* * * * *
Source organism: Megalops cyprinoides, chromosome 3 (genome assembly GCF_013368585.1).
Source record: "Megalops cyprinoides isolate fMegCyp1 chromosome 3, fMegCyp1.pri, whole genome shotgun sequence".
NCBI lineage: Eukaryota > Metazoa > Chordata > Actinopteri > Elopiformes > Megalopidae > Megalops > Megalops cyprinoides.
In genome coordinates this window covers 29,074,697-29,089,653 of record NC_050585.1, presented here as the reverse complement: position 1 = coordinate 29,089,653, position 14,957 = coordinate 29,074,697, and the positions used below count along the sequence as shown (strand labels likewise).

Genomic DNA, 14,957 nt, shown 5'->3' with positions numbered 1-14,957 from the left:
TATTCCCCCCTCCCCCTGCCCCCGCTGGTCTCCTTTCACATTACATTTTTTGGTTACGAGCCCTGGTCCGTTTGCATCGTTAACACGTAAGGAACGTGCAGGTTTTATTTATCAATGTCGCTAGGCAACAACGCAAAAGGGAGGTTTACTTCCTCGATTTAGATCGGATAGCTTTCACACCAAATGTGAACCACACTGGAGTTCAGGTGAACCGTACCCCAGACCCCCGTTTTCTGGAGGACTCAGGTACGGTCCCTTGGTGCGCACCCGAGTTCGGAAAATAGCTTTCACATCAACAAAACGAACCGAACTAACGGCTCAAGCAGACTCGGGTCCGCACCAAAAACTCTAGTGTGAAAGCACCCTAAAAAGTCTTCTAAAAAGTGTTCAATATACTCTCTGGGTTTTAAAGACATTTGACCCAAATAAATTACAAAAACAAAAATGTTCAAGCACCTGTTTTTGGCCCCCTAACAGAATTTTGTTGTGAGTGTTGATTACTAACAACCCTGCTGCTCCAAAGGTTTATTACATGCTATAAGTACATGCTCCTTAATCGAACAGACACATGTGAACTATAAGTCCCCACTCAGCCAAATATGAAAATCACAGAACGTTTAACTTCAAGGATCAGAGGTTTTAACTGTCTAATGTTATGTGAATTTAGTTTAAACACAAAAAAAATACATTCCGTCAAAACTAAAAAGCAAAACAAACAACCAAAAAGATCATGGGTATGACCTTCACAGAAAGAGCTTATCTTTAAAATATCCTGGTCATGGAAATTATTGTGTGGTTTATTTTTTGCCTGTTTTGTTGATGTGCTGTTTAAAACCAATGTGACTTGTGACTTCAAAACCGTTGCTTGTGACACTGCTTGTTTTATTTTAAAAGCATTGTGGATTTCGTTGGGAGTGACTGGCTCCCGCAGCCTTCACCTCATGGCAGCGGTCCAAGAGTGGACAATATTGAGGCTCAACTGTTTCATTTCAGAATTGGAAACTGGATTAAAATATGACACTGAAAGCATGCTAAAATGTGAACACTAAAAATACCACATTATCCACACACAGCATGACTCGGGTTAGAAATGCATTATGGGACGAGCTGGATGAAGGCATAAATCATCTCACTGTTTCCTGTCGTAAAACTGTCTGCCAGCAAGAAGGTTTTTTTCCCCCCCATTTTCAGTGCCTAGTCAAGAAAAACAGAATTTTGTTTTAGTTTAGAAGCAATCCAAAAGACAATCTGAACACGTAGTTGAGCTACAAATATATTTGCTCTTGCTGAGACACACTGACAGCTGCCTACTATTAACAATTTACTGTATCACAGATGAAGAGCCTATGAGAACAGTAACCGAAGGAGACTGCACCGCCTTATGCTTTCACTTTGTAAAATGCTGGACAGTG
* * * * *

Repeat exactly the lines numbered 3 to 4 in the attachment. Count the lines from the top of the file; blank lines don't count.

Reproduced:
NCBI lineage: Eukaryota > Metazoa > Chordata > Actinopteri > Elopiformes > Megalopidae > Megalops > Megalops cyprinoides.
In genome coordinates this window covers 29,074,697-29,089,653 of record NC_050585.1, presented here as the reverse complement: position 1 = coordinate 29,089,653, position 14,957 = coordinate 29,074,697, and the positions used below count along the sequence as shown (strand labels likewise).